Griffin v. Ebbert

Filing 43

ORDER denying 42 Motion for Reconsideration. Signed by Honorable David C. Bramlette, III on September 29, 2011. (lda)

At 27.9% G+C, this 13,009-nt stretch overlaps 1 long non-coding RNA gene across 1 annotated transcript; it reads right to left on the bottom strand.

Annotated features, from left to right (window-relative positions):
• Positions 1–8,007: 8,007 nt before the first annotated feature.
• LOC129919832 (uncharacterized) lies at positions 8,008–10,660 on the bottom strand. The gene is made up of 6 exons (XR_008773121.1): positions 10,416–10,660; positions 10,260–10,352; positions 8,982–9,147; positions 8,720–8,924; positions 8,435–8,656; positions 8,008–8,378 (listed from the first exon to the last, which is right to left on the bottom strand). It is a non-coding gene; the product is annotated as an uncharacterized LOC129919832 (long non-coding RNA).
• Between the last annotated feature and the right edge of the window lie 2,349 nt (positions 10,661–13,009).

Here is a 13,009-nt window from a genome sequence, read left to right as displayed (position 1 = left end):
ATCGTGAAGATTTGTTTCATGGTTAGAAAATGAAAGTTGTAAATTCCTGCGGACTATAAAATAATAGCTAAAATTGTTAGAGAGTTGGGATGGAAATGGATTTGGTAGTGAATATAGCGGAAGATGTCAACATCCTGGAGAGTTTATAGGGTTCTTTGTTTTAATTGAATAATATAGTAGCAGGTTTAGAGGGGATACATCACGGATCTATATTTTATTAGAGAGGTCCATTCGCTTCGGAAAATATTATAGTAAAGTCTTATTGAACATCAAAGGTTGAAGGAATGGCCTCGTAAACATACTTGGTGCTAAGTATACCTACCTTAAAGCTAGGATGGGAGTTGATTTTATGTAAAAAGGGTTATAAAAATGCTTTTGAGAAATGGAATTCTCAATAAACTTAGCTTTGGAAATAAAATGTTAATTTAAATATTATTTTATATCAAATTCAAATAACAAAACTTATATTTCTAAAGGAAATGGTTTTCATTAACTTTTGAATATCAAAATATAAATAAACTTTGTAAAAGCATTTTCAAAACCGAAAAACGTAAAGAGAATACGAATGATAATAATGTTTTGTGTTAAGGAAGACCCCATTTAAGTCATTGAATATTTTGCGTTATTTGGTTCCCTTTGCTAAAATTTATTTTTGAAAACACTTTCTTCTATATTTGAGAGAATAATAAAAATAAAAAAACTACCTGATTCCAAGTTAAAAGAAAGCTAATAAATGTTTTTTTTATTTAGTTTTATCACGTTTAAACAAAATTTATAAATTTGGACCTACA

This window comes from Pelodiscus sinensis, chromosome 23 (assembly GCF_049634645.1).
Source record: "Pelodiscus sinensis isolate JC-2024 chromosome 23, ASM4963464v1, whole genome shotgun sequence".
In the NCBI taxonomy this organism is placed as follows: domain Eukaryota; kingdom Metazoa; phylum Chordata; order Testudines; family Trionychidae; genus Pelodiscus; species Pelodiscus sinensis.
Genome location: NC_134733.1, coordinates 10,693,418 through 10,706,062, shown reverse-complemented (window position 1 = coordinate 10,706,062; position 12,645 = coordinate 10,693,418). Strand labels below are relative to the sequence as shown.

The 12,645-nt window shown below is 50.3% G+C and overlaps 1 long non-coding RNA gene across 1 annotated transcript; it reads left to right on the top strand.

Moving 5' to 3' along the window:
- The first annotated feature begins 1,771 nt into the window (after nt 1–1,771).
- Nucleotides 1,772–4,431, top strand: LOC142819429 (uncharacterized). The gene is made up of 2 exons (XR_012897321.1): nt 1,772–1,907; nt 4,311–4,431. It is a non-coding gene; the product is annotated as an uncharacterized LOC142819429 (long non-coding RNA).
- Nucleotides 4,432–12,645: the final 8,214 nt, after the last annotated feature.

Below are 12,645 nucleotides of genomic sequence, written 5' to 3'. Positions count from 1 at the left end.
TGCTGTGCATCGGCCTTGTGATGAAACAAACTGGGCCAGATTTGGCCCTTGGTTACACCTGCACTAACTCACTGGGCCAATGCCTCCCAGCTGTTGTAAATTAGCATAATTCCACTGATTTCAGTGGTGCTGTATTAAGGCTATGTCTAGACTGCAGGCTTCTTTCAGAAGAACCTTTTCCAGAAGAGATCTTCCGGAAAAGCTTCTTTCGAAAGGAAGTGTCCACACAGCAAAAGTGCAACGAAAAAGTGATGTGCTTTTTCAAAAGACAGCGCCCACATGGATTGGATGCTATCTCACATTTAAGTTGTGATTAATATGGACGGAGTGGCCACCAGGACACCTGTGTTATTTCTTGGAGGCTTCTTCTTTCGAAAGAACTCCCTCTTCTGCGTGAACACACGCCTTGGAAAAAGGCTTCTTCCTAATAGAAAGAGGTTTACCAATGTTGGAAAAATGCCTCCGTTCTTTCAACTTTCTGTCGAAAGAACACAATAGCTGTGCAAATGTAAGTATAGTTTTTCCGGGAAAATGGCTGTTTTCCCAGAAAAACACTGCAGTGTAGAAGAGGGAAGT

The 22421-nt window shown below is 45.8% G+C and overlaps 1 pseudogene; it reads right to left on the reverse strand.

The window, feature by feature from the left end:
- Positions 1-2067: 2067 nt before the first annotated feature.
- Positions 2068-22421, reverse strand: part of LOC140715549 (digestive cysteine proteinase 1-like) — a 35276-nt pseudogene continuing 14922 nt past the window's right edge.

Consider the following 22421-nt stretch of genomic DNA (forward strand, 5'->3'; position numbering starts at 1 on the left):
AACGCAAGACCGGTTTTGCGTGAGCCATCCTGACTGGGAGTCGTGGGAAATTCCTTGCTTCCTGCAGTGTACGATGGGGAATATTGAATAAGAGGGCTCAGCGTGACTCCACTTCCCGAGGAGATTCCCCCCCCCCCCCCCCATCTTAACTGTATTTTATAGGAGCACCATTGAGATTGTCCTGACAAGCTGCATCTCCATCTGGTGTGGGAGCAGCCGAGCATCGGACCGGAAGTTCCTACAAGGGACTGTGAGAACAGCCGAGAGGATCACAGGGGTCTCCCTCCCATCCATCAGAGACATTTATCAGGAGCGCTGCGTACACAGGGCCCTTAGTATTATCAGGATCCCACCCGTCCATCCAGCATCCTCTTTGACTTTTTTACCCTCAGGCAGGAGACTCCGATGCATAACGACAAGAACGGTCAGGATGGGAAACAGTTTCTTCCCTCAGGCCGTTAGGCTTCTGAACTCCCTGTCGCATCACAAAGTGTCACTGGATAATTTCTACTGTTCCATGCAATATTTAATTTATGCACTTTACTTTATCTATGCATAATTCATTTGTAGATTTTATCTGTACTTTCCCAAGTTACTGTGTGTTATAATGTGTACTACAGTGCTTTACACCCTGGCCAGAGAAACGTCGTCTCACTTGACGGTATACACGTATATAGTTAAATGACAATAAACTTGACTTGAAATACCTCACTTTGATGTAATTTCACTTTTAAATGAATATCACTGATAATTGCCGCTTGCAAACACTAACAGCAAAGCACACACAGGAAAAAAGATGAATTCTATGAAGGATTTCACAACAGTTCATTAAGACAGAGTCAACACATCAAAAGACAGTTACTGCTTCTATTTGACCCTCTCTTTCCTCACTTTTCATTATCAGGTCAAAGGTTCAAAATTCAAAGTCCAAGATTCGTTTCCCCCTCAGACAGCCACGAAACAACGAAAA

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IN THE UNITED STATES DISTRICT COURT FOR THE SOUTHERN DISTRICT OF MISSISSIPPI WESTERN DIVISION WILLIE J. GRIFFIN, JR. VERSUS PETITIONER CIVIL ACTION NO. 5:11-cv-96-DCB-RHW MR. EBBERT, Warden RESPONDENT ORDER DENYING PETITIONER’S MOTION TO RECONSIDER BEFORE THE COURT is petitioner' Motion for Reconsideration [42] filed August 24, s 2011. Petitioner moves the Court to reconsider the Memorandum Opinion [40] and Final Judgment [41] of dismissal entered on August 16, 2011. Having considered the issues raised in the motion [42], the Court finds that the motion [42] is not well-taken and should be denied. Although a “motion for reconsideration” is not explicitly recognized by the Federal Rules of Civil Procedure, a litigant’s request for such relief is evaluated as a motion “to alter or amend judgment” under Rule 59(e) or as motion for “relief from judgment” under Rule 60(b). See Rogers v. KBR Technical Services, Inc., 2008 WL 2337184, *5 (5th Cir. June 9, 2008)(citing Lavespere v. Niagara Mach. & Tool Works, 910 F.2d 167, 173 (5th Cir.1990),(abrogated on other grounds). Since petitioner’s motion [42] was filed within 28 days of the Court’s Final Judgment [41], his request will be reviewed pursuant to Rule 59(e). In order to obtain relief petitioner “must clearly establish either a manifest error of law or fact or must present newly discovered evidence” and “cannot be used to raise arguments which could, and should, have been made before the judgment issued.” Rosenzweig v. Azurix Corp., 332 F.3d 854, 863 (5th Cir.2003)(citation omitted). The United States Court of Appeals for the Fifth Circuit has stated that when deciding a motion filed pursuant to Rule 59(e), a district court should consider the following non-inclusive factors: (1) the reasons for the plaintiffs’ default; (2) the importance of the evidence to the plaintiffs’ case; (3) whether the evidence was available to the plaintiffs before they responded to the underlying motion; and (4) the likelihood that the defendants will suffer unfair prejudice if the case is reopened. Sturges v. Moore, 73 Fed.Appx. 777, 778, 2003 WL 22100834, at *1 (5th Cir. Sept. 11, 2003)(citing Ford v. Elsbury, 32 F.3d 931, 937-38 (5th Cir. 1994)). Litigants considering a Rule 59(e) motion have been "strongly cautioned" to carefully consider the grounds for such a motion. Atkins v. Marathon LeTorneau Co., 130 F.R.D. 625, 626 n.1 (S.D. Miss. 1990). "Whatever may be the purpose of Rule 59(e), it should not be supposed that it is intended to give an unhappy litigant one additional chance to sway the judge." Id. at 626. Petitioner argues in his motion [42] that “this Court has committed an error of law based upon” its conclusion that it lacks jurisdiction to consider the instant § 2241 petition for habeas relief because it did not have jurisdiction of the instant petition when it was filed on December 10, 2007. As discussed in the Memorandum Opinion and Order [40] entered by this Court, under the law of the United States Court of Appeals for the Fifth Circuit, the only district that may consider a § 2241 habeas petition is the district in which the prisoner is confined at the time he filed his § 2241 petition. Lee v. Wetzel, 244 F.3d 370, 375 n.5 (5th Cir. 2001). When the petitioner filed the instant civil action on December 10, 2007, he was incarcerated in a federal correctional facility located in the United States District Court for the Middle District of Pennsylvania. See Mem. Op. [40]. Therefore, after thorough consideration of the motion [42] submitted, the entire court record and relevant case law, the Court concludes that petitioner has failed to satisfy the requirements for obtaining relief pursuant to Rule 59(e) of the Federal Rules of Civil Procedure. Accordingly, it is hereby, 2 ORDERED that petitioner’s Motion for Reconsideration [42] is denied. SO ORDERED this the 29th day of September , 2011. s/David Bramlette UNITED STATES DISTRICT JUDGE 3

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